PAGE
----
At NYC Music Services we often receive music ready to print in the form of PDFs. The most common part size we use to print is 9” x 12” (sometimes known as “Concert” size). Many times, though, the music arrives as “Letter” size (8.5” by 11”) or, if it’s coming from Europe, A4 size.
If it’s just one or two parts, it’s easy enough to use Preview’s built-in Scale function to resize the file to the correct size. But if it’s an entire set of orchestra parts – 30 or 40 – and, moreover, if it’s several cues or pieces, scaling each individual PDF gets old very quickly.
Because our printing workflow typically involves imposing booklets and combining PDFs for a large print run, it’s important that the source PDF is the correct size. For quite some time I’ve been looking for a simple way to quickly scale many PDFs to a different size paper at once, To my surprise, nothing existed.
Music engraver and font designer Abraham Lee learned of my search from a post I made in 2016 on the old Finale forum. A week after my post, he contacted me to tell me that he had cooked up a command-line utility that worked well — indeed, it did, quite brilliantly.
I asked if he’d be willing to turn his code into a proper app, and he did. The result: PDF-BatchScale, a desktop app for Mac and PC available from Notation Central.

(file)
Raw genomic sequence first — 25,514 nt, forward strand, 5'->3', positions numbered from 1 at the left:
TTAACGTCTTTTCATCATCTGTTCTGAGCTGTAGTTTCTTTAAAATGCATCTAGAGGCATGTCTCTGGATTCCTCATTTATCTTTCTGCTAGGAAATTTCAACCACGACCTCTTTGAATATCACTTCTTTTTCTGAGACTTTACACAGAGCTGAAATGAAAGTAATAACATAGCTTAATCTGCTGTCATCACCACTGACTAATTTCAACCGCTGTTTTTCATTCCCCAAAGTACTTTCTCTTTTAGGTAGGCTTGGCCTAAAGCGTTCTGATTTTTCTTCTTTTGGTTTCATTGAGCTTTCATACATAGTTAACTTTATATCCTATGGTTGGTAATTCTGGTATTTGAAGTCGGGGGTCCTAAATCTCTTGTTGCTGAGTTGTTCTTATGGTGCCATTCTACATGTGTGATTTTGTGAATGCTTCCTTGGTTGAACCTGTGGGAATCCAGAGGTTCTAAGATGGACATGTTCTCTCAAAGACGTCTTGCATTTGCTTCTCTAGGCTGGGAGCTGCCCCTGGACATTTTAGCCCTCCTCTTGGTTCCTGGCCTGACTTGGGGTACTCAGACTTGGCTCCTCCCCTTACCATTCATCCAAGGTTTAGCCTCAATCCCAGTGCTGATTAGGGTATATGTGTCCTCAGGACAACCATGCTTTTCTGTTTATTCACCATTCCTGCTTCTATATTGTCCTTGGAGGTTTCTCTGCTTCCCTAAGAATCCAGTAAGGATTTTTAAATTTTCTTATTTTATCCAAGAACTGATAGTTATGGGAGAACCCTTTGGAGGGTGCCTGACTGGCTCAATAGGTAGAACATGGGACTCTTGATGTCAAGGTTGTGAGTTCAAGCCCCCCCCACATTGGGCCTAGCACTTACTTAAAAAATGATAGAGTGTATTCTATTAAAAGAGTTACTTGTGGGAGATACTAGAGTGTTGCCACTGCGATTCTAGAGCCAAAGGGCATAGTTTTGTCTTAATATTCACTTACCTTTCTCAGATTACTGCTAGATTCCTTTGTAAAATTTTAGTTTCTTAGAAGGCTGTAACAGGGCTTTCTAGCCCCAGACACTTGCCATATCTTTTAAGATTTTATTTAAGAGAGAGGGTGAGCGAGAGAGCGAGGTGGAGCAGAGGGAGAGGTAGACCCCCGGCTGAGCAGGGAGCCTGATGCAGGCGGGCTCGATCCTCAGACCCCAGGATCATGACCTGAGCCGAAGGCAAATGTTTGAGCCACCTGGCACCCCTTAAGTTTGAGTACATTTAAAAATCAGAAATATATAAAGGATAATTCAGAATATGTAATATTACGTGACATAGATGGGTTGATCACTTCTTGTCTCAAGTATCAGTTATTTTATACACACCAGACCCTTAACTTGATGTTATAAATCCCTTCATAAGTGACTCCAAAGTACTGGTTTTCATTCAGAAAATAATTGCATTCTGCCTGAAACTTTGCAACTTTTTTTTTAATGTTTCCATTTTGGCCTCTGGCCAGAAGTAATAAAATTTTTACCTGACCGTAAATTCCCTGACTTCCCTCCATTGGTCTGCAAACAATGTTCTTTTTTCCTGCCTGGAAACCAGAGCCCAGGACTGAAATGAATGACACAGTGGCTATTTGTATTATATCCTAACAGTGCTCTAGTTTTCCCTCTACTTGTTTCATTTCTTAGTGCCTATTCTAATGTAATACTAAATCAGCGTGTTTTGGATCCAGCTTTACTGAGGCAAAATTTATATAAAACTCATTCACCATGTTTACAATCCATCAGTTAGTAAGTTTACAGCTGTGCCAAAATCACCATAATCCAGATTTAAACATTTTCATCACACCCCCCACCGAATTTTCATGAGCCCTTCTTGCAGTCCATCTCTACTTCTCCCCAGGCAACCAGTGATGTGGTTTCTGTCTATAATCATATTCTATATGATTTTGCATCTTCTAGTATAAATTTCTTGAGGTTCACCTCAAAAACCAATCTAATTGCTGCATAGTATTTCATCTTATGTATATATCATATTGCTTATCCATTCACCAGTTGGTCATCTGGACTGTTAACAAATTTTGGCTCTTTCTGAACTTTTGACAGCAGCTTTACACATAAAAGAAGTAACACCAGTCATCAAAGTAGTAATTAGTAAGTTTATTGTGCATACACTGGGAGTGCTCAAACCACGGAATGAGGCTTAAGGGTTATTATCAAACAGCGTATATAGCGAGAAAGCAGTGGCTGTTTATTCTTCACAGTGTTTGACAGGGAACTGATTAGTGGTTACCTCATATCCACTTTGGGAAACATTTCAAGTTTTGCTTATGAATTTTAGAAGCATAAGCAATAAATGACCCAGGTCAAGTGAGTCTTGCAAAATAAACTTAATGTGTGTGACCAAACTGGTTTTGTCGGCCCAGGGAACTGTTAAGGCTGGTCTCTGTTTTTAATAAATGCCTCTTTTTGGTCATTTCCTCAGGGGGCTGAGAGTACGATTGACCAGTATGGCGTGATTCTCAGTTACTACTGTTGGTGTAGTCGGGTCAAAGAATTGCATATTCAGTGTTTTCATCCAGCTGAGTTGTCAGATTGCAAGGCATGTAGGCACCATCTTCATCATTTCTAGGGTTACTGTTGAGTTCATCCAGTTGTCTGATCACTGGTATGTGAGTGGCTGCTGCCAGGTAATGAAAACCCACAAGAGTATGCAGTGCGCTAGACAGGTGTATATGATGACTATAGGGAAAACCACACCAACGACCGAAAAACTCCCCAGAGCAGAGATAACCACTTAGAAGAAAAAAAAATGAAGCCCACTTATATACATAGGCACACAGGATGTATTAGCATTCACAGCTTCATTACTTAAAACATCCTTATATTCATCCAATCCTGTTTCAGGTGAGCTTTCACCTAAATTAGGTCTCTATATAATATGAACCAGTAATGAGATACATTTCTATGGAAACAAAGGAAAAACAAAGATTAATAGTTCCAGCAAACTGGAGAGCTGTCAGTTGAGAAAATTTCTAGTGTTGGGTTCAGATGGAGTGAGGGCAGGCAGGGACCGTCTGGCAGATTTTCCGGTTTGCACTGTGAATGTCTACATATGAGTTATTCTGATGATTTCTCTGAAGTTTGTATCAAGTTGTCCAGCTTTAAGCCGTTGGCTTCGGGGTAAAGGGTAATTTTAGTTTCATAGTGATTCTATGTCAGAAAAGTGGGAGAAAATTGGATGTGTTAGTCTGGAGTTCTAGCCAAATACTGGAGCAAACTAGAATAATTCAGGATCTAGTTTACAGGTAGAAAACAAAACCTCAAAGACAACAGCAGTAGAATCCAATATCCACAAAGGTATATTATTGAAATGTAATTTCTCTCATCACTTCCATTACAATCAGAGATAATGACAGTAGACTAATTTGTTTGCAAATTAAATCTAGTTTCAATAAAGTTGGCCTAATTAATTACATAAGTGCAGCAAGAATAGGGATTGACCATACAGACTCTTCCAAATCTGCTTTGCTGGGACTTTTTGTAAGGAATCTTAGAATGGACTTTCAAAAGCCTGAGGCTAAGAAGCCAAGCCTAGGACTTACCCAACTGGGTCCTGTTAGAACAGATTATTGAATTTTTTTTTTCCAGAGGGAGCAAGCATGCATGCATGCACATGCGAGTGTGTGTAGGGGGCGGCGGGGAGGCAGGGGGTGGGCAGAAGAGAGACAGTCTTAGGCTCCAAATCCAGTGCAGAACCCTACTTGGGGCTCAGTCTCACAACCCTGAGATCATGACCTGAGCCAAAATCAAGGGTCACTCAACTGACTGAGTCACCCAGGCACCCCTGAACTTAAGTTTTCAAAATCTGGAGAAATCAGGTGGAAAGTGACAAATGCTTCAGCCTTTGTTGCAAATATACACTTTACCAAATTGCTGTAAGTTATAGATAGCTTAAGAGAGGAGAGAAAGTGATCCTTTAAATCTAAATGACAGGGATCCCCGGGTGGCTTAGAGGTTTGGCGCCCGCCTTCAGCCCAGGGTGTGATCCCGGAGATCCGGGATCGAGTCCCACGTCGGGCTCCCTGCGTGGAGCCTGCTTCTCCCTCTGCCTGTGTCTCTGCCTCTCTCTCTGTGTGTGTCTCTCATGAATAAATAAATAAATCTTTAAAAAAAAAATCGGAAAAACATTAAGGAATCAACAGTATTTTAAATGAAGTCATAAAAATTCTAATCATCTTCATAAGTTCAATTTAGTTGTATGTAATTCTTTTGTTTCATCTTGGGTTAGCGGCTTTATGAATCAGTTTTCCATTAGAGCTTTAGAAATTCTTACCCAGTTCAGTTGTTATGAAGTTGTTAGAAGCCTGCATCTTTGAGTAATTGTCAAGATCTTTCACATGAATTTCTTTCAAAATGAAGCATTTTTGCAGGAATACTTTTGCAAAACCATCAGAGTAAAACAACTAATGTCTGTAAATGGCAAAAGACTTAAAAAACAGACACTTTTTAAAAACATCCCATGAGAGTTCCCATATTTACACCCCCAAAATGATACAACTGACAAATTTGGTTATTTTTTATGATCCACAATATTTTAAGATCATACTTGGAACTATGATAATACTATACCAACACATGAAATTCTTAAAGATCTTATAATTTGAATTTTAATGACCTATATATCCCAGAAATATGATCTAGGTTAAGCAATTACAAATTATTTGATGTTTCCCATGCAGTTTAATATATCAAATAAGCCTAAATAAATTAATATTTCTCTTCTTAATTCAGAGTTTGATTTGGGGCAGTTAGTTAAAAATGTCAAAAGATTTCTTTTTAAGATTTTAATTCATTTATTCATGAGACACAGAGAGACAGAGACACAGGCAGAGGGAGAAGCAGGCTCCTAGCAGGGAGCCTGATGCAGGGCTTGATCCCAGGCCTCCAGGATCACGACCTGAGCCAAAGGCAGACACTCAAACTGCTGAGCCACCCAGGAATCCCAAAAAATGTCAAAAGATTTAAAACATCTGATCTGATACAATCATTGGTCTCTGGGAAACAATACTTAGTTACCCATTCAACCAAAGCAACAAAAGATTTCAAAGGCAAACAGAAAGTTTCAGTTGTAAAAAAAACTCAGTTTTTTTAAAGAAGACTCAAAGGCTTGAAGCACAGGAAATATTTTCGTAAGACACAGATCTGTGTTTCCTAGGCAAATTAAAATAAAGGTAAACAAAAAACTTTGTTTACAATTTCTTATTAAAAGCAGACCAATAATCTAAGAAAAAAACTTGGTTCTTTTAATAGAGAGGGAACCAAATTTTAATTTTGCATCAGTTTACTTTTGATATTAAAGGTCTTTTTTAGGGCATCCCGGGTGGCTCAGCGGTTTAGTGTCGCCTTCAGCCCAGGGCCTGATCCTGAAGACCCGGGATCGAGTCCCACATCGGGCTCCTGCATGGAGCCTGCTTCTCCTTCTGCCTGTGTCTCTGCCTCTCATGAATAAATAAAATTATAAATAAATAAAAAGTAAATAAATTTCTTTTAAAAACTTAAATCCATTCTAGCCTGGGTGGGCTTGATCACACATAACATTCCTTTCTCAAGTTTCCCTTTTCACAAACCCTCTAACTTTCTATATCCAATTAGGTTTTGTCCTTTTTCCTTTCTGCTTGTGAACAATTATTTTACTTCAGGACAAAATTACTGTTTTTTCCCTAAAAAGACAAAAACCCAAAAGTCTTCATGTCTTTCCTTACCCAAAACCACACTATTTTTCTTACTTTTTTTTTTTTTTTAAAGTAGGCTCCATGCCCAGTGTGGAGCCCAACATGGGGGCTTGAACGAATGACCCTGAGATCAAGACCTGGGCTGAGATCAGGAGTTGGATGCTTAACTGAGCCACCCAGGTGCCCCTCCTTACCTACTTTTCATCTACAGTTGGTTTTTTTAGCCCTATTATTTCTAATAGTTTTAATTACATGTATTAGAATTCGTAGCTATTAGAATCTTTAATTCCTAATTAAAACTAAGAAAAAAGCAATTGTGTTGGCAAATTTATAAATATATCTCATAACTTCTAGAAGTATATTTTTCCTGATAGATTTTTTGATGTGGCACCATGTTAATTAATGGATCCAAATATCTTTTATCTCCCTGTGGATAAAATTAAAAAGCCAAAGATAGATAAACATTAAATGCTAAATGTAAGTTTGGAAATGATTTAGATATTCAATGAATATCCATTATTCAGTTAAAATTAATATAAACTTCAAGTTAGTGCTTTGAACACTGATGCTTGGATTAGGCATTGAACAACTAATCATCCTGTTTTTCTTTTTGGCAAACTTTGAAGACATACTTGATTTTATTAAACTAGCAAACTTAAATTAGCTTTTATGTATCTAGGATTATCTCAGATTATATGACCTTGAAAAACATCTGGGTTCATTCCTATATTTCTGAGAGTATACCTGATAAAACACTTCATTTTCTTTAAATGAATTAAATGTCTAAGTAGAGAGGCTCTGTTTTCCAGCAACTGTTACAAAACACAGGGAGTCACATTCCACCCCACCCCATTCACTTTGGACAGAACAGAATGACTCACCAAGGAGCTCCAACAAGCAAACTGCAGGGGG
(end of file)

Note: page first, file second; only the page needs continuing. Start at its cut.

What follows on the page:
PDF-BatchScale is a simple, elegant way to scale the original PDF to the specified size of the output PDF by the largest percentage possible while still fitting within the dimensions of the output PDF. The aspect ratio of the original PDF doesn’t change, so if the output page size is different than the original PDF, PDF-BatchScale will automatically add margins to the output PDF as needed.
To get started, simply drag and drop your files onto the application window, or click the Add button to locate them in your file browser:
Then, choose from many standard page sizes, such as ISO, North American, or music sizes, or input your own custom size in millimeters, inches, or points.
There are a few other options:
- Change the orientation of the page (portrait or landscape);
- Add additional margins to the page (or enter a negative number to reduce the margins);
- Add a prefix or suffix to the output PDFs to distinguish them from their sources;
- Specify the output directory (the default is the source directory if nothing is selected).
Click Process Files, and in barely an instant you’ll have resized all your PDFs.
PDF-BatchScale was originally intended to scale sheet music of different sizes, of course, but it should work on most PDFs, for any purpose. It’s available for both Mac & PC, and it’s available in the Productivity category of Notation Central, our online marketplace for music notation technology.
While it is possible to obtain PDF-BatchScale for free, you can support development by naming your own price, which we really appreciate. We suggest $10 — a modest amount, when you think about all of the time it will save you!
And if you like PDF-BatchScale, there’s more where that came from:
- PDF-BatchBooklet, which creates imposed booklets for many PDFs at once;
- PDF-BatchStitch, which combines multiple PDFs into one file, along with the option to set the number of copies for any of the PDFs;
- PDF-MusicBinder, an amazing all-in-one app that creates consolidated PDFs for easy printing for either accordion-style layout or stapled imposed booklets.